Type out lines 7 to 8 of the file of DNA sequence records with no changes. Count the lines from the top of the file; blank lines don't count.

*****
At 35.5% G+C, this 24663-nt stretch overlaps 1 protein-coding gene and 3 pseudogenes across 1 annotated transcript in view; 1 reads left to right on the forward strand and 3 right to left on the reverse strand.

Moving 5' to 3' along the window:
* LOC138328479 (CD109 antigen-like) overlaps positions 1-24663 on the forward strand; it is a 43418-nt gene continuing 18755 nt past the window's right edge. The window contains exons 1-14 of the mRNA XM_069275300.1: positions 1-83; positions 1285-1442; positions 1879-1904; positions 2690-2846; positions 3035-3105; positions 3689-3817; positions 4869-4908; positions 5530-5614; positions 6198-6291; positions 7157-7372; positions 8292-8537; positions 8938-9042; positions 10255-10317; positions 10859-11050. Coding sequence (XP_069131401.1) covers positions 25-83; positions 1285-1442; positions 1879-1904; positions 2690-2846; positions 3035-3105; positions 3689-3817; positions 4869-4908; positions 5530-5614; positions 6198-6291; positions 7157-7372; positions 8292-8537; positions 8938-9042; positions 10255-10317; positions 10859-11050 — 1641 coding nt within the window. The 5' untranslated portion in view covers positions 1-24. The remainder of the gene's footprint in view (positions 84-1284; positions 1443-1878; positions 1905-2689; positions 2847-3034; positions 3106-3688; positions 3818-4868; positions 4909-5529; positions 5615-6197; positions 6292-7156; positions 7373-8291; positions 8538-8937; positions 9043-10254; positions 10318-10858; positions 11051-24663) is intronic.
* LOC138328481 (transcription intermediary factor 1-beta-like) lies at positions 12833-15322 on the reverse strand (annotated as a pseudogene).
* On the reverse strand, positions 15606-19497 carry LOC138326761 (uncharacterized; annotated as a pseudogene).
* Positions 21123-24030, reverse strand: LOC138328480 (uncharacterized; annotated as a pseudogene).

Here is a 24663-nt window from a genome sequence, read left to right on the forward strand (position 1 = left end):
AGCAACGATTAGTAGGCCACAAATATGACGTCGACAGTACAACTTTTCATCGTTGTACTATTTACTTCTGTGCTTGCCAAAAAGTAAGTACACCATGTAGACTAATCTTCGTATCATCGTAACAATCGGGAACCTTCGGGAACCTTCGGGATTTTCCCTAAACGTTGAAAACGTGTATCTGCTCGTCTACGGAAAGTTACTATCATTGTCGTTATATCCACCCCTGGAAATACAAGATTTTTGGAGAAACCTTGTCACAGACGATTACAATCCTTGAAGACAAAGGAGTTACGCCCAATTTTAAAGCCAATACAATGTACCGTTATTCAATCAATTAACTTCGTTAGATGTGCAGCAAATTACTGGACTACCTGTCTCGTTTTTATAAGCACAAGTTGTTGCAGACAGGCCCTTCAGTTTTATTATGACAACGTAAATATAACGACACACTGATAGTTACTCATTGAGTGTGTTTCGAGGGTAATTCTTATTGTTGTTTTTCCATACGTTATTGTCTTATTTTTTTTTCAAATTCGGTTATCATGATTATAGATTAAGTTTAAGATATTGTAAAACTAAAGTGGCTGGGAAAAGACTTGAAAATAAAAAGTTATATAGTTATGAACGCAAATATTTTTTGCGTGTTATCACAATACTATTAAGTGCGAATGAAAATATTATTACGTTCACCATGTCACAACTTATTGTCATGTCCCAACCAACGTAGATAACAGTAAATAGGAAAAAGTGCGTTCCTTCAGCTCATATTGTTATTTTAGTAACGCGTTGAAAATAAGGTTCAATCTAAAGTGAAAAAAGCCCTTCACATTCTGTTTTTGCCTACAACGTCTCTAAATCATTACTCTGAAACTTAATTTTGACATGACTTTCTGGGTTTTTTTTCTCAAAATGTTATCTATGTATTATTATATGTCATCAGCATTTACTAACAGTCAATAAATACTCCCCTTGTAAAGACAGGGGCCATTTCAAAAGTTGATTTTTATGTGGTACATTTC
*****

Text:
Here is a 24663-nt window from a genome sequence, read left to right on the forward strand (position 1 = left end):
AGCAACGATTAGTAGGCCACAAATATGACGTCGACAGTACAACTTTTCATCGTTGTACTATTTACTTCTGTGCTTGCCAAAAAGTAAGTACACCATGTAGACTAATCTTCGTATCATCGTAACAATCGGGAACCTTCGGGAACCTTCGGGATTTTCCCTAAACGTTGAAAACGTGTATCTGCTCGTCTACGGAAAGTTACTATCATTGTCGTTATATCCACCCCTGGAAATACAAGATTTTTGGAGAAACCTTGTCACAGACGATTACAATCCTTGAAGACAAAGGAGTTACGCCCAATTTTAAAGCCAATACAATGTACCGTTATTCAATCAATTAACTTCGTTAGATGTGCAGCAAATTACTGGACTACCTGTCTCGTTTTTATAAGCACAAGTTGTTGCAGACAGGCCCTTCAGTTTTATTATGACAACGTAAATATAACGACACACTGATAGTTACTCATTGAGTGTGTTTCGAGGGTAATTCTTATTGTTGTTTTTCCATACGTTATTGTCTTATTTTTTTTTCAAATTCGGTTATCATGATTATAGATTAAGTTTAAGATATTGTAAAACTAAAGTGGCTGGGAAAAGACTTGAAAATAAAAAGTTATATAGTTATGAACGCAAATATTTTTTGCGTGTTATCACAATACTATTAAGTGCGAATGAAAATATTATTACGTTCACCATGTCACAACTTATTGTCATGTCCCAACCAACGTAGATAACAGTAAATAGGAAAAAGTGCGTTCCTTCAGCTCATATTGTTATTTTAGTAACGCGTTGAAAATAAGGTTCAATCTAAAGTGAAAAAAGCCCTTCACATTCTGTTTTTGCCTACAACGTCTCTAAATCATTACTCTGAAACTTAATTTTGACATGACTTTCTGGGTTTTTTTTCTCAAAATGTTATCTATGTATTATTATATGTCATCAGCATTTACTAACAGTCAATAAATACTCCCCTTGTAAAGACAGGGGCCATTTCAAAAGTTGATTTTTATGTGGTACATTTC